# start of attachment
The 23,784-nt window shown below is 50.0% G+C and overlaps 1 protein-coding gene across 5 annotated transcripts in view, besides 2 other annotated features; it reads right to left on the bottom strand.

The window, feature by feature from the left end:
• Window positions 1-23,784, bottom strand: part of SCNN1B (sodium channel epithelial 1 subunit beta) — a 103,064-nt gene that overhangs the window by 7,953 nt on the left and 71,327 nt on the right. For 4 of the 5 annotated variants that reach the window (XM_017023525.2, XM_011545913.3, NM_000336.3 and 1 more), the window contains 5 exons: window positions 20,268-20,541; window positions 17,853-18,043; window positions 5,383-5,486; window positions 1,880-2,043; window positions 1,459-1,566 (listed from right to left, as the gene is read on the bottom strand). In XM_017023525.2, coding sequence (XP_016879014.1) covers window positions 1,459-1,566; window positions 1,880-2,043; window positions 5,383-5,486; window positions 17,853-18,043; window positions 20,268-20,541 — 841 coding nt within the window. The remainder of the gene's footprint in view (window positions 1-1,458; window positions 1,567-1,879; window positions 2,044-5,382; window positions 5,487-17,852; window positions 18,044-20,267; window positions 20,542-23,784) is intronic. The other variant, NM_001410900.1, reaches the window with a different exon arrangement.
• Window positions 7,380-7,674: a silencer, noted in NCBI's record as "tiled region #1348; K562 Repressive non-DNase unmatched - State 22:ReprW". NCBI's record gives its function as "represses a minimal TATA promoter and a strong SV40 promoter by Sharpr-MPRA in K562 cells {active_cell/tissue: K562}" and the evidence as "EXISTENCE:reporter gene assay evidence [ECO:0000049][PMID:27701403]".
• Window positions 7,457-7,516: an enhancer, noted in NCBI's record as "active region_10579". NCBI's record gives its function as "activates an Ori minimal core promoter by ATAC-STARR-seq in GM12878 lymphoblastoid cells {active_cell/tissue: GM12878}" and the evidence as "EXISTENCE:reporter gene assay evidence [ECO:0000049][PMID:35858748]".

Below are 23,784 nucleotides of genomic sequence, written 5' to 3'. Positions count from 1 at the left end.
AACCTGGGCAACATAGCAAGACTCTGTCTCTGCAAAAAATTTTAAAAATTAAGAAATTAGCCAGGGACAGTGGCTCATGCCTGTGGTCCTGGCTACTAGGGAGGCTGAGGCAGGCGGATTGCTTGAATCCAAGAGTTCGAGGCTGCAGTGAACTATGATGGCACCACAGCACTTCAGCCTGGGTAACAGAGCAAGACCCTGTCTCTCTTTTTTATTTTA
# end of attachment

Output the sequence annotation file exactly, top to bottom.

The 23,784-nt window shown below is 50.0% G+C and overlaps 1 protein-coding gene across 5 annotated transcripts in view, besides 2 other annotated features; it reads right to left on the bottom strand.

The window, feature by feature from the left end:
• Window positions 1-23,784, bottom strand: part of SCNN1B (sodium channel epithelial 1 subunit beta) — a 103,064-nt gene that overhangs the window by 7,953 nt on the left and 71,327 nt on the right. For 4 of the 5 annotated variants that reach the window (XM_017023525.2, XM_011545913.3, NM_000336.3 and 1 more), the window contains 5 exons: window positions 20,268-20,541; window positions 17,853-18,043; window positions 5,383-5,486; window positions 1,880-2,043; window positions 1,459-1,566 (listed from right to left, as the gene is read on the bottom strand). In XM_017023525.2, coding sequence (XP_016879014.1) covers window positions 1,459-1,566; window positions 1,880-2,043; window positions 5,383-5,486; window positions 17,853-18,043; window positions 20,268-20,541 — 841 coding nt within the window. The remainder of the gene's footprint in view (window positions 1-1,458; window positions 1,567-1,879; window positions 2,044-5,382; window positions 5,487-17,852; window positions 18,044-20,267; window positions 20,542-23,784) is intronic. The other variant, NM_001410900.1, reaches the window with a different exon arrangement.
• Window positions 7,380-7,674: a silencer, noted in NCBI's record as "tiled region #1348; K562 Repressive non-DNase unmatched - State 22:ReprW". NCBI's record gives its function as "represses a minimal TATA promoter and a strong SV40 promoter by Sharpr-MPRA in K562 cells {active_cell/tissue: K562}" and the evidence as "EXISTENCE:reporter gene assay evidence [ECO:0000049][PMID:27701403]".
• Window positions 7,457-7,516: an enhancer, noted in NCBI's record as "active region_10579". NCBI's record gives its function as "activates an Ori minimal core promoter by ATAC-STARR-seq in GM12878 lymphoblastoid cells {active_cell/tissue: GM12878}" and the evidence as "EXISTENCE:reporter gene assay evidence [ECO:0000049][PMID:35858748]".

Below are 23,784 nucleotides of genomic sequence, written 5' to 3'. Positions count from 1 at the left end.
AACCTGGGCAACATAGCAAGACTCTGTCTCTGCAAAAAATTTTAAAAATTAAGAAATTAGCCAGGGACAGTGGCTCATGCCTGTGGTCCTGGCTACTAGGGAGGCTGAGGCAGGCGGATTGCTTGAATCCAAGAGTTCGAGGCTGCAGTGAACTATGATGGCACCACAGCACTTCAGCCTGGGTAACAGAGCAAGACCCTGTCTCTCTTTTTTATTTTA